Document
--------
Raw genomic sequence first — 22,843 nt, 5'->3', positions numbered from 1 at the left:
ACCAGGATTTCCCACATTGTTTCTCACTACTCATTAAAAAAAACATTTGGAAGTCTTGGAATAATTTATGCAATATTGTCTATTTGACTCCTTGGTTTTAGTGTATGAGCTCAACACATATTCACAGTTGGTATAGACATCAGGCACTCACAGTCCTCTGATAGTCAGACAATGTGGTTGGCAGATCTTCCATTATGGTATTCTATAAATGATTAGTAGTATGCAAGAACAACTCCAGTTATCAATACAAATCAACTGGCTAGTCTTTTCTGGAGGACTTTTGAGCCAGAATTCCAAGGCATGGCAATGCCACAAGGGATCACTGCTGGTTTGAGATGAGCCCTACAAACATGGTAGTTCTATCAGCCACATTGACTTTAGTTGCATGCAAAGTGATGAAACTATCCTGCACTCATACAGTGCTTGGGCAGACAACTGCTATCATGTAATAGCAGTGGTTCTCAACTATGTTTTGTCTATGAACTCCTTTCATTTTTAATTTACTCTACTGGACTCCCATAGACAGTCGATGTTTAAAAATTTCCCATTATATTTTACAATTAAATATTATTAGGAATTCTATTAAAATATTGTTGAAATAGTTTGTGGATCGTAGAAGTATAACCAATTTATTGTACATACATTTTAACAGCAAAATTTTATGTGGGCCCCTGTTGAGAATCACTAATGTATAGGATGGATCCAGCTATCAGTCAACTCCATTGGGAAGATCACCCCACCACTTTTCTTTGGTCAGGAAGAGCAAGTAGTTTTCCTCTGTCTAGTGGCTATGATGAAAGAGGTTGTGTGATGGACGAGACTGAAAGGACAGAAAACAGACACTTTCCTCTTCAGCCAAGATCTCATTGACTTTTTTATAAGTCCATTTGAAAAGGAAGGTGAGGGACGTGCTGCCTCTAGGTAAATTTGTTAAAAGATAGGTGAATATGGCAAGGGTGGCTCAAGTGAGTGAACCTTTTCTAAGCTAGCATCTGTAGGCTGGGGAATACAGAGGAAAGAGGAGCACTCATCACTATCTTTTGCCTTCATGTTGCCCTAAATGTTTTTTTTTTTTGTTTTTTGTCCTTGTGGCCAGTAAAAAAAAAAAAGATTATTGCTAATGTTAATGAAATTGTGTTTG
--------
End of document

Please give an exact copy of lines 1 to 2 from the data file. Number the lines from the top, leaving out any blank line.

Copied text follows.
Raw genomic sequence first — 22,843 nt, 5'->3', positions numbered from 1 at the left:
ACCAGGATTTCCCACATTGTTTCTCACTACTCATTAAAAAAAACATTTGGAAGTCTTGGAATAATTTATGCAATATTGTCTATTTGACTCCTTGGTTTTAGTGTATGAGCTCAACACATATTCACAGTTGGTATAGACATCAGGCACTCACAGTCCTCTGATAGTCAGACAATGTGGTTGGCAGATCTTCCATTATGGTATTCTATAAATGATTAGTAGTATGCAAGAACAACTCCAGTTATCAATACAAATCAACTGGCTAGTCTTTTCTGGAGGACTTTTGAGCCAGAATTCCAAGGCATGGCAATGCCACAAGGGATCACTGCTGGTTTGAGATGAGCCCTACAAACATGGTAGTTCTATCAGCCACATTGACTTTAGTTGCATGCAAAGTGATGAAACTATCCTGCACTCATACAGTGCTTGGGCAGACAACTGCTATCATGTAATAGCAGTGGTTCTCAACTATGTTTTGTCTATGAACTCCTTTCATTTTTAATTTACTCTACTGGACTCCCATAGACAGTCGATGTTTAAAAATTTCCCATTATATTTTACAATTAAATATTATTAGGAATTCTATTAAAATATTGTTGAAATAGTTTGTGGATCGTAGAAGTATAACCAATTTATTGTACATACATTTTAACAGCAAAATTTTATGTGGGCCCCTGTTGAGAATCACTAATGTATAGGATGGATCCAGCTATCAGTCAACTCCATTGGGAAGATCACCCCACCACTTTTCTTTGGTCAGGAAGAGCAAGTAGTTTTCCTCTGTCTAGTGGCTATGATGAAAGAGGTTGTGTGATGGACGAGACTGAAAGGACAGAAAACAGACACTTTCCTCTTCAGCCAAGATCTCATTGACTTTTTTATAAGTCCATTTGAAAAGGAAGGTGAGGGACGTGCTGCCTCTAGGTAAATTTGTTAAAAGATAGGTGAATATGGCAAGGGTGGCTCAAGTGAGTGAACCTTTTCTAAGCTAGCATCTGTAGGCTGGGGAATACAGAGGAAAGAGGAGCACTCATCACTATCTTTTGCCTTCATGTTGCCCTAAATGTTTTTTTTTTTTGTTTTTTGTCCTTGTGGCCAGTAAAAAAAAAAAAGATTATTGCTAATGTTAATGAAATTGTGTTTG